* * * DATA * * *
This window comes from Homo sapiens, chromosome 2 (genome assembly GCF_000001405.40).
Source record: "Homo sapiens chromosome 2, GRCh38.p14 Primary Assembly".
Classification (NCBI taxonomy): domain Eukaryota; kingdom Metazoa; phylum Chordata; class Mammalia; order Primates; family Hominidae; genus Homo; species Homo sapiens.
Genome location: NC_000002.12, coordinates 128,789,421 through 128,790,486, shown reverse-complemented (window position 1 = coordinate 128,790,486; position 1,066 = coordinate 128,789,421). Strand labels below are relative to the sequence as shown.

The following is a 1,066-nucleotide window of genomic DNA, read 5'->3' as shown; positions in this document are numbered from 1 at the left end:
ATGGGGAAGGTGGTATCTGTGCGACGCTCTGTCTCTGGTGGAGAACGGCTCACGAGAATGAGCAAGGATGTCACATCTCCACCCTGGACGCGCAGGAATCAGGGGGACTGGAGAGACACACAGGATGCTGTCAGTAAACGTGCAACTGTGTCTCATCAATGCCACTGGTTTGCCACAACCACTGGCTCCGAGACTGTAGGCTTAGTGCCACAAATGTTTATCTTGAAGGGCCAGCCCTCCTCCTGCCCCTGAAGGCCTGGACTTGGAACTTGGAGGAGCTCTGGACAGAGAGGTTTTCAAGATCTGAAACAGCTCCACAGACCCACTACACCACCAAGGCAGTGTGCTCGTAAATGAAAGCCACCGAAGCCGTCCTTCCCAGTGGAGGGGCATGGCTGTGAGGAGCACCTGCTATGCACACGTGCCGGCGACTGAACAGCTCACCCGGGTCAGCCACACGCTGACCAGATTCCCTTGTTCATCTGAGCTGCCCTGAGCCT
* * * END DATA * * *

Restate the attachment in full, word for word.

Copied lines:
This window comes from Homo sapiens, chromosome 2 (genome assembly GCF_000001405.40).
Source record: "Homo sapiens chromosome 2, GRCh38.p14 Primary Assembly".
Classification (NCBI taxonomy): domain Eukaryota; kingdom Metazoa; phylum Chordata; class Mammalia; order Primates; family Hominidae; genus Homo; species Homo sapiens.
Genome location: NC_000002.12, coordinates 128,789,421 through 128,790,486, shown reverse-complemented (window position 1 = coordinate 128,790,486; position 1,066 = coordinate 128,789,421). Strand labels below are relative to the sequence as shown.

The following is a 1,066-nucleotide window of genomic DNA, read 5'->3' as shown; positions in this document are numbered from 1 at the left end:
ATGGGGAAGGTGGTATCTGTGCGACGCTCTGTCTCTGGTGGAGAACGGCTCACGAGAATGAGCAAGGATGTCACATCTCCACCCTGGACGCGCAGGAATCAGGGGGACTGGAGAGACACACAGGATGCTGTCAGTAAACGTGCAACTGTGTCTCATCAATGCCACTGGTTTGCCACAACCACTGGCTCCGAGACTGTAGGCTTAGTGCCACAAATGTTTATCTTGAAGGGCCAGCCCTCCTCCTGCCCCTGAAGGCCTGGACTTGGAACTTGGAGGAGCTCTGGACAGAGAGGTTTTCAAGATCTGAAACAGCTCCACAGACCCACTACACCACCAAGGCAGTGTGCTCGTAAATGAAAGCCACCGAAGCCGTCCTTCCCAGTGGAGGGGCATGGCTGTGAGGAGCACCTGCTATGCACACGTGCCGGCGACTGAACAGCTCACCCGGGTCAGCCACACGCTGACCAGATTCCCTTGTTCATCTGAGCTGCCCTGAGCCT